Elections and your investments

10 June 2024

Please note: All data referenced in this article are sourced from Bloomberg unless otherwise stated, and are accurate at the time of publishing.

With election fever gripping the UK, the US presidential race heating up, and now French elections looming, these highly anticipated events undoubtedly inject uncertainty into the political landscape. But do they really disrupt markets?

The turbulent nature of any election campaign can create much anxiety for investors, leaving them with a multitude of dilemmas: which candidate or party will benefit the economy most, should you delay investing until election results are known, and how can you make informed decisions during all this uncertainty? But perhaps most importantly, should investors even be worried at all?

Beware of political biases

Firstly, investors looking at elections shouldn't let their own political views cloud their judgment. The key is to keep personal views separate from investment strategy.

Otherwise, this is where something called ‘confirmation bias’ can creep in – and lead to poor investment decisions. It’s a natural tendency for all of us to favour information that confirms what we already believe. But having these biases might make you gravitate towards news sources and analysis that lines up with your pre-existing thoughts on how the election will affect the market.

Instead, actively seek out diverse perspectives, even if they contradict your initial ideas. By exposing yourself to a wider range of viewpoints, you’ll gain a more balanced understanding of the potential economic and market implications of the election.

Elections and the market: Myth vs. reality

Elections can often be highly charged and partisan. But is one party actually better for financial markets than the other?

This answer is: it’s not clear cut and the data is very much mixed. 

We looked at how US elections have historically impacted the S&P 500 index. What we discovered was that neither major party (the Democrats, who identify as red below, or the Republicans in blue) consistently benefits investors more. 

US elections and subsequent equity market performance

Sources: S&P Global, Barclays Private Bank, May 2024

Note: Red year indicates Republican victory, blue year indicates Democrat victory 

How should investors approach elections?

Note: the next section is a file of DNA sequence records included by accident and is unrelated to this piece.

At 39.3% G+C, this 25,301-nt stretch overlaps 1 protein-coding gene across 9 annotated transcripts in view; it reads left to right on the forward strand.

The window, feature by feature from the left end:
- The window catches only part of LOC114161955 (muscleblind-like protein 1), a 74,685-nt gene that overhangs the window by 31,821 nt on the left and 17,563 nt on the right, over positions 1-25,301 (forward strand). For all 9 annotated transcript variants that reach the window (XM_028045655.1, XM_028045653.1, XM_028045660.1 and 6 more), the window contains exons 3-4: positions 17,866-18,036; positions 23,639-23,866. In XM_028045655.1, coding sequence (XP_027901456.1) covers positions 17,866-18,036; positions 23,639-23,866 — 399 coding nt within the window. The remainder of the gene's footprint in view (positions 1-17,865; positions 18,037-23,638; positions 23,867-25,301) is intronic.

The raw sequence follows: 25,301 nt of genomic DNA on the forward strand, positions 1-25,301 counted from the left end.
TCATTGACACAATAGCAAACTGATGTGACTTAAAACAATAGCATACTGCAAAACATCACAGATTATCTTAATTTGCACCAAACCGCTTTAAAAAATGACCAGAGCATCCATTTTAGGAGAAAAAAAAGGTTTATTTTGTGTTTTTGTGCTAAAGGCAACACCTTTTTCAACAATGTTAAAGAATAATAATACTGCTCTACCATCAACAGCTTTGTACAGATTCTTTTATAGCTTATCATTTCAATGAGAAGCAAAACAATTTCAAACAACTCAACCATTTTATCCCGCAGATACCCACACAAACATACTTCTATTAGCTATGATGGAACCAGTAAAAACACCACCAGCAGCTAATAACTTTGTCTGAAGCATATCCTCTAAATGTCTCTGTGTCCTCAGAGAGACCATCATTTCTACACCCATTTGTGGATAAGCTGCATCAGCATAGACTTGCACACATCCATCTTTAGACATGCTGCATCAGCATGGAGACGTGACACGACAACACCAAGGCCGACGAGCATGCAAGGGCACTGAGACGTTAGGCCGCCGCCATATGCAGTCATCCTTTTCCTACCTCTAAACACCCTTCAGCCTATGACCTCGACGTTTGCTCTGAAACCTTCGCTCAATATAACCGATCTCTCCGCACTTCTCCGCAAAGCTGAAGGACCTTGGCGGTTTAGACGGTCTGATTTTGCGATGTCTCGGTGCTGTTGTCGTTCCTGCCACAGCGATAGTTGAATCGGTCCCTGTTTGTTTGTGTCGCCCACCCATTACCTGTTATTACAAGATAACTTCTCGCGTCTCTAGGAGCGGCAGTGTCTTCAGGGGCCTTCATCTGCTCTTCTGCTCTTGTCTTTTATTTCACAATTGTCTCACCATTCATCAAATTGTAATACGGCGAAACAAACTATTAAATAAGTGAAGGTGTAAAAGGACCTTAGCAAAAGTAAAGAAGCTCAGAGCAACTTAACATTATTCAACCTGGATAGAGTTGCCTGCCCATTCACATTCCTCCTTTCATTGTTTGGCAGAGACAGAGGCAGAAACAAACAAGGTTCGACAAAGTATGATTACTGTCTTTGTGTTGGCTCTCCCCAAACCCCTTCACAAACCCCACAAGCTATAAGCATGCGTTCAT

In reality, investors should care more about global economic health than elections – strong economies benefit everyone (incumbent political parties and investors alike). 

When analysing elections as an investor, focus on economic fundamentals – not the headlines. Elections themselves may not disrupt markets as much as we first thought. Instead, consider if any new government will be able to spend freely or is likely to be limited, as any such uncertainty can affect markets.

Voters also often cite the economy as a top issue, but as we’ve touched on before – their views on data can be biased by political affiliations (and perceptions of the same data can differ wildly between voters). 

For instance, if a left-wing government is in power, right-wing voters often tend to see a poorly performing economy when their opponents are in charge (no matter the evidence) and vice versa. Facts are also more disputed nowadays – especially at election time – and rhetoric can seemingly matter more than economic reality. But it shouldn’t. 

Instead, learn to focus on long-term investing principles: staying invested and building a diversified portfolio. This helps weather uncertainty, including elections, and also the search for returns over time.

Another mistake is trying to time the market based on elections coming up. Holding on to cash is usually costly. The chart and table below demonstrate the power of staying invested in different markets compared to holding cash.

The case for long-term investing

How US investments have performed in a Barclays index, with all earnings reinvested

If you invested $100 in 1925 and reinvesting all the earnings. How much would it be worth today?

  Nominal Real
Equities $984,858 $57,471
Bonds $13,299 $776
Cash $2,293 $134

Sources: CSRP, Barclays Research, Barclays Private Bank, June 2024

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